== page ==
Take our only local hospital the condition of which was until recently, appalling. After a visit to the emergency room a couple of years ago, U.S. Consul Ed Clancy told me he wouldn't take his cat there, never mind his wife or himself. Though I tend to agree with the honorable consul many gringos here swore it was a fine medical institution.
Fortunately a bigger hospital in nearby Queretaro recently took over the local facility and invested quite a bit in such novelties as a CAT scan and a recent-vintage X-ray machine, plus paint, new ceiling tiles and functioning light bulbs. Reportedly a good portion of the former medical and nursing staff also were placed in the dumpster. Things are looking up, along with the prices which although considerably higher than before are still much lower than in the U.S.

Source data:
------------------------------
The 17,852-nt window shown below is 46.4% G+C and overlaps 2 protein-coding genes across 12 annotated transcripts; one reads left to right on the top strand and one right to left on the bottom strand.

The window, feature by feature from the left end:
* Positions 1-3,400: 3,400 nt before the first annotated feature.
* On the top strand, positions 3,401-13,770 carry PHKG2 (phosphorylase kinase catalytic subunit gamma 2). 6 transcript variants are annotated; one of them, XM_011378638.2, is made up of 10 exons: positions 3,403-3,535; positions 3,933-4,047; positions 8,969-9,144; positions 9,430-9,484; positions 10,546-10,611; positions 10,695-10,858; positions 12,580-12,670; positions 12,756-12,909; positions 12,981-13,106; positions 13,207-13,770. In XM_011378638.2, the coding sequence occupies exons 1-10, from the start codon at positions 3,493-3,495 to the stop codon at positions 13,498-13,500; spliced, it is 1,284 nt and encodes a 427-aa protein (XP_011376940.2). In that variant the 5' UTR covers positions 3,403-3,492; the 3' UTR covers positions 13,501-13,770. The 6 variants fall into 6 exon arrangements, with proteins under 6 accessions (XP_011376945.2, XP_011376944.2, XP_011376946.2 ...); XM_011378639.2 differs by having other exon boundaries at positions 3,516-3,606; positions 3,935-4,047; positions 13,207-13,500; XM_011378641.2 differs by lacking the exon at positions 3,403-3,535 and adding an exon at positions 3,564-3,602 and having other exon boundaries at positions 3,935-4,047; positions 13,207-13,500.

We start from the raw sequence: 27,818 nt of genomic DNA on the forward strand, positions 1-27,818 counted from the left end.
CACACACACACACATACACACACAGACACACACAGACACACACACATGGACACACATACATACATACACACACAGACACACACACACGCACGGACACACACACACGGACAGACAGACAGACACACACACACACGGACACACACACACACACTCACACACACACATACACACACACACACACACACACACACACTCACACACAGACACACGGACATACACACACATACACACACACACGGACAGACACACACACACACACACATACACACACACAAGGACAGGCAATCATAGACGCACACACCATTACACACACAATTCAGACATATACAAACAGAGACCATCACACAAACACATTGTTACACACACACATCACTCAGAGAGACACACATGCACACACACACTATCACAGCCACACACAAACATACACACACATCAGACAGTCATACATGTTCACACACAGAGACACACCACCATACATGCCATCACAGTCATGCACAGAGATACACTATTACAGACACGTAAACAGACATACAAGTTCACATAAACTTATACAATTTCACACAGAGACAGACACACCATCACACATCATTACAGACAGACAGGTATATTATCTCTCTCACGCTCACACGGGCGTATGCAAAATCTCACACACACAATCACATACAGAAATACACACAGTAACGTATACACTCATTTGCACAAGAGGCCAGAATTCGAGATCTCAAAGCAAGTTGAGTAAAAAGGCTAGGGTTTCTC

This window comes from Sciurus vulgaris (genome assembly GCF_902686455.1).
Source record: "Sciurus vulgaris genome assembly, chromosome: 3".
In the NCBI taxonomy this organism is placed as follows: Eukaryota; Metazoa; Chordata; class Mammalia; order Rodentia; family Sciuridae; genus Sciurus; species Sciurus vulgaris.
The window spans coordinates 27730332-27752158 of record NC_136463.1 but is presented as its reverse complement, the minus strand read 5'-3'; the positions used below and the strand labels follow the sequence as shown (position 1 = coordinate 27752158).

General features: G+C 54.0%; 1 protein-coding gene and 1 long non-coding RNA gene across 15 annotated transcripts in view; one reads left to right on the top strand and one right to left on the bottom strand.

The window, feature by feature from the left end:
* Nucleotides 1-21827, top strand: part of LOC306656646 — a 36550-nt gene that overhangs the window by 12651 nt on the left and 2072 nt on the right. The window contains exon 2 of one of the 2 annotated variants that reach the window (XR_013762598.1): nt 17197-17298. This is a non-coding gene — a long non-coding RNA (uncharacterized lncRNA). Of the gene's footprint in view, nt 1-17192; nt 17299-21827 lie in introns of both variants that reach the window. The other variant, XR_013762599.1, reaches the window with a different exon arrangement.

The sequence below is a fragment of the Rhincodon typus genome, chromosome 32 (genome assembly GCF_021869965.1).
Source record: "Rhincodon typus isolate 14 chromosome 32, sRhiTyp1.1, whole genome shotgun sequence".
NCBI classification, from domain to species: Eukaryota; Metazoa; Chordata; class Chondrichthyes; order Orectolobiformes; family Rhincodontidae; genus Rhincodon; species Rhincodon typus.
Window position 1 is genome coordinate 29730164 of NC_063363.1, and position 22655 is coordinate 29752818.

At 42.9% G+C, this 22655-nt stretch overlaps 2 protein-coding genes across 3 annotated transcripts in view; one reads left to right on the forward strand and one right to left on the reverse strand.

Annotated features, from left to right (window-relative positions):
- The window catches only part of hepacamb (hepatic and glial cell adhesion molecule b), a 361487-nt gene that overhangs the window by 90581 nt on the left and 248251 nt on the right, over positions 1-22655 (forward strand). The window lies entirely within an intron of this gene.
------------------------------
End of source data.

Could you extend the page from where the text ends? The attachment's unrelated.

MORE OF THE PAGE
The day after we returned to San Miguel and my condition worsened, we went to an old-time clinic downtown called Our Lady of Health run by a trio of a father and his two sons, all of them doctors. The young ones were on vacation so I checked in with the paterfamilias.
He was a man I'd guess in his seventies, whose gentle countenance was beyond avuncular. His ancient consulting room, dimly lit and decorated with parchment-like diplomas and commendations, some faded by age and humidity, made you feel as if you'd entered a small museum.
He told me to sit on an examining bed that looked menacing until I realized there was no way my feet could fit in the two prominent stirrups. He whipped out an old-fashioned glass thermometer from a glass jar containing alcohol—no newfangled disposable or digital thermometers for this fellow—shook it vigorously to jostle the mercury, and stuck it under my tongue.
While we waited for the thermometer I glanced around the room and settled on a venerable ultrasound machine with a tiny screen, its keyboard covered with a piece of yellowed plastic sheeting and so old it couldn't possibly tell the difference between twins and kidney stones.